220line 2627If you had pleased to have defended it
line 2628With any terms of zeal, wanted the modesty
line 2629To urge the thing held as a ceremony?
line 2630Nerissa teaches me what to believe:
line 2631I’ll die for ’t but some woman had the ring!
Act 5 Scene 1 - Pg 197 BASSANIO
225line 2632No, by my honor, madam, by my soul,
line 2633No woman had it, but a civil doctor,
line 2634Which did refuse three thousand ducats of me
line 2635And begged the ring, the which I did deny him
line 2636And suffered him to go displeased away,
230line 2637Even he that had held up the very life
line 2638Of my dear friend. What should I say, sweet lady?
line 2639I was enforced to send it after him.
line 2640I was beset with shame and courtesy.
line 2641My honor would not let ingratitude
235line 2642So much besmear it. Pardon me, good lady,
line 2643For by these blessèd candles of the night,
line 2644Had you been there, I think you would have begged
line 2645The ring of me to give the worthy doctor.
line 2646Let not that doctor e’er come near my house!
240line 2647Since he hath got the jewel that I loved,
line 2648And that which you did swear to keep for me,
line 2649I will become as liberal as you:
line 2650I’ll not deny him anything I have,
line 2651No, not my body, nor my husband’s bed.
245line 2652Know him I shall, I am well sure of it.
line 2653Lie not a night from home. Watch me like Argus.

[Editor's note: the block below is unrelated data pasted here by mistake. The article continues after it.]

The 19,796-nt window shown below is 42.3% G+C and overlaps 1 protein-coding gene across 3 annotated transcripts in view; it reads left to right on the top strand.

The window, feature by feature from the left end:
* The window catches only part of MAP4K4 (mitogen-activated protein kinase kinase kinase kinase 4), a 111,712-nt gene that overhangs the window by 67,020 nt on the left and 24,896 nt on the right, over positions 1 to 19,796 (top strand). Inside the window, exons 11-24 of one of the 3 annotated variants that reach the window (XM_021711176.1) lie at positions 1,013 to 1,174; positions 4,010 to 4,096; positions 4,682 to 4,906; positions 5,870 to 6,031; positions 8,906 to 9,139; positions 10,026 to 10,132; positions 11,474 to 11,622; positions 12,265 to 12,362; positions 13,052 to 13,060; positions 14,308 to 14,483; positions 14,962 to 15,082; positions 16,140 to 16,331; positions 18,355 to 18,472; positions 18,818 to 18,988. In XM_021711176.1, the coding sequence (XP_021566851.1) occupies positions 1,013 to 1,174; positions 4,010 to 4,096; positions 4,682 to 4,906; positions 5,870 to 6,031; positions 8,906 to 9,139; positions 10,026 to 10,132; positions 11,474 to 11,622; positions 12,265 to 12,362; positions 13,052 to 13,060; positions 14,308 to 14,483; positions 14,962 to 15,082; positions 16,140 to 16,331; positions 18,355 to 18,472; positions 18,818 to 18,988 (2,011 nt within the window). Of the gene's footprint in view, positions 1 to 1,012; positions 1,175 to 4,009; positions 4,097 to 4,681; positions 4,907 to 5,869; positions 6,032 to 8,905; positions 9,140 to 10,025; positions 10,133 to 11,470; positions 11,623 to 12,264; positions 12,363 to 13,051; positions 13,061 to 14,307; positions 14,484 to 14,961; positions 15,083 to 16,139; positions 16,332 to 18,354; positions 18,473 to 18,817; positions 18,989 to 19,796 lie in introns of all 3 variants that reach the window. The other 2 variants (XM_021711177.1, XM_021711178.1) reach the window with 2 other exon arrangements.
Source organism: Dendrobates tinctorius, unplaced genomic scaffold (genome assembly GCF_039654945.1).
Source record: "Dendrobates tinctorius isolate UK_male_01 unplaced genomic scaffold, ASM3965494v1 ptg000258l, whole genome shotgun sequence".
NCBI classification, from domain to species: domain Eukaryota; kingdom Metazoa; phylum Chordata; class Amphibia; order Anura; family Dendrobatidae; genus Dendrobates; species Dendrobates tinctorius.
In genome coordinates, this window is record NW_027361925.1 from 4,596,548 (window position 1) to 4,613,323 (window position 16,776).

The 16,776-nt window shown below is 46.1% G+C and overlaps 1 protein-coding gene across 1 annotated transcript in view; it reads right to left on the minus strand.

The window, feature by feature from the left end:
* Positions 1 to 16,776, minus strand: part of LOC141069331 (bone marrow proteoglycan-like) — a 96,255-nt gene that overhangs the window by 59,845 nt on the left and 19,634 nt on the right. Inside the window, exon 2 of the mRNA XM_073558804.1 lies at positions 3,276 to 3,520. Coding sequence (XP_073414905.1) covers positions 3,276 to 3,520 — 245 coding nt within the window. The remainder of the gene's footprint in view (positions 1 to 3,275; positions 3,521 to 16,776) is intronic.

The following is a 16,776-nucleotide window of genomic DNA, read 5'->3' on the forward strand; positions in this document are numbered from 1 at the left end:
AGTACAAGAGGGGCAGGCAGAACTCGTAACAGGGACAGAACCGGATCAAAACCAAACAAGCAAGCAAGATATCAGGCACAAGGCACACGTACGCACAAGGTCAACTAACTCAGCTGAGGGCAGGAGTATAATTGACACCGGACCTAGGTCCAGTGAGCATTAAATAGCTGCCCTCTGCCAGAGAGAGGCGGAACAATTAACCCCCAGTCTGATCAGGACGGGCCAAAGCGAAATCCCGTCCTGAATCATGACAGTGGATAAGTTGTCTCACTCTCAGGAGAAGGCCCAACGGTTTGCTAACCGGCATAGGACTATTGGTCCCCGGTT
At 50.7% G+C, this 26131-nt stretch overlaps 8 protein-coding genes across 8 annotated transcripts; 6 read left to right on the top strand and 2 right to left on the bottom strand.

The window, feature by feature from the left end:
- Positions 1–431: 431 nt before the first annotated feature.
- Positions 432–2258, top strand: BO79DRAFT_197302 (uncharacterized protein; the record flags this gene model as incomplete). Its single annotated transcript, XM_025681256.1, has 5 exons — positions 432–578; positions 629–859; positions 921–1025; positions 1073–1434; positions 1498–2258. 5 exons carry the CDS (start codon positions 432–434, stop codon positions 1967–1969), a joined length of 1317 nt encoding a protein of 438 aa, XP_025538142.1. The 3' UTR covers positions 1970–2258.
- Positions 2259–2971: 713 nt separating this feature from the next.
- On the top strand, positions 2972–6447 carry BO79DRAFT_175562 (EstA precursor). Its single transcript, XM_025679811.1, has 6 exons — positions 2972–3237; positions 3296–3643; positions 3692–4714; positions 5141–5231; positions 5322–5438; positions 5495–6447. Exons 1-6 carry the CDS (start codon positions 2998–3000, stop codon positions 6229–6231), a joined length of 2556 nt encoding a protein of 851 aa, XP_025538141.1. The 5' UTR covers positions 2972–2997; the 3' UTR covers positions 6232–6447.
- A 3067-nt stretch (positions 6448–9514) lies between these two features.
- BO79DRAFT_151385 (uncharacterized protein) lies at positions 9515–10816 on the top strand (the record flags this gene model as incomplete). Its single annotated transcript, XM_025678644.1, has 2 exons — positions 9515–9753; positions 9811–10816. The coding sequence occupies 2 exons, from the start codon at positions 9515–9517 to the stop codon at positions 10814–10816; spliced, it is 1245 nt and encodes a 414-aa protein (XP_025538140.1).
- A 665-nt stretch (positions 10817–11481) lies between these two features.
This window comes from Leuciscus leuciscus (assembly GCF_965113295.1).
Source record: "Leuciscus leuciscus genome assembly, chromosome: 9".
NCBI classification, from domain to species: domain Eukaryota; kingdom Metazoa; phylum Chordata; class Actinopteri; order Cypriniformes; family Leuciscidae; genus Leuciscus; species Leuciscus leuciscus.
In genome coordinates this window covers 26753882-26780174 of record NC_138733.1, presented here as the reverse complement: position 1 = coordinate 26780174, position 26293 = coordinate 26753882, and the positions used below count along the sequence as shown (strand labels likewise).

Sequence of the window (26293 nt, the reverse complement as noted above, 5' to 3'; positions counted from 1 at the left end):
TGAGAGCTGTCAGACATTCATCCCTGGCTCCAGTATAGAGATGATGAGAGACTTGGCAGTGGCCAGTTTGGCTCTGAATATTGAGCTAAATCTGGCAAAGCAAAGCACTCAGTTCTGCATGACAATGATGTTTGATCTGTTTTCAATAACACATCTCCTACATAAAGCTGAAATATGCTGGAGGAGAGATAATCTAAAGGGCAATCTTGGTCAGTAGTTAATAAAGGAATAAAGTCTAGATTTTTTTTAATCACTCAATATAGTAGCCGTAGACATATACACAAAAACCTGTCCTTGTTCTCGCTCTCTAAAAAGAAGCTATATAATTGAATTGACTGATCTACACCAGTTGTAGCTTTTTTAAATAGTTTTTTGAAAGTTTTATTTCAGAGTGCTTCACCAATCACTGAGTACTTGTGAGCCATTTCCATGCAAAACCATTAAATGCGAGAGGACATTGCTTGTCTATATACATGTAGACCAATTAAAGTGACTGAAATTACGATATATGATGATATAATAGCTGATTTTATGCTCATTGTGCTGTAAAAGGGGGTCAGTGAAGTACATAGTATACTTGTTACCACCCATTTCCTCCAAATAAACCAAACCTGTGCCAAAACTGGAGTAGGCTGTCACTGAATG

line 2654If you do not, if I be left alone,
line 2655Now by mine honor, which is yet mine own,
line 2656I’ll have that doctor for my bedfellow.
250line 2657And I his clerk. Therefore be well advised
line 2658How you do leave me to mine own protection.
line 2659Well, do you so. Let not me take him, then,
line 2660For if I do, I’ll mar the young clerk’s pen.
line 2661I am th’ unhappy subject of these quarrels.
Act 5 Scene 1 - Pg 199 PORTIA
255line 2662Sir, grieve not you. You are welcome
line 2663notwithstanding.
line 2664Portia, forgive me this enforcèd wrong,
line 2665And in the hearing of these many friends
line 2666I swear to thee, even by thine own fair eyes,
260line 2667Wherein I see myself—
line 2668PORTIAMark you but that!
line 2669In both my eyes he doubly sees himself,
line 2670In each eye one. Swear by your double self,
line 2671And there’s an oath of credit.
265line 2672BASSANIONay, but hear me.
line 2673Pardon this fault, and by my soul I swear
line 2674I never more will break an oath with thee.
line 2675I once did lend my body for his wealth,
line 2676Which but for him that had your husband’s ring
270line 2677Had quite miscarried. I dare be bound again,
line 2678My soul upon the forfeit, that your lord
line 2679Will never more break faith advisedly.
line 2680Then you shall be his surety. Give him this,

Giving Antonio a ring.

line 2681And bid him keep it better than the other.
275line 2682Here, Lord Bassanio, swear to keep this ring.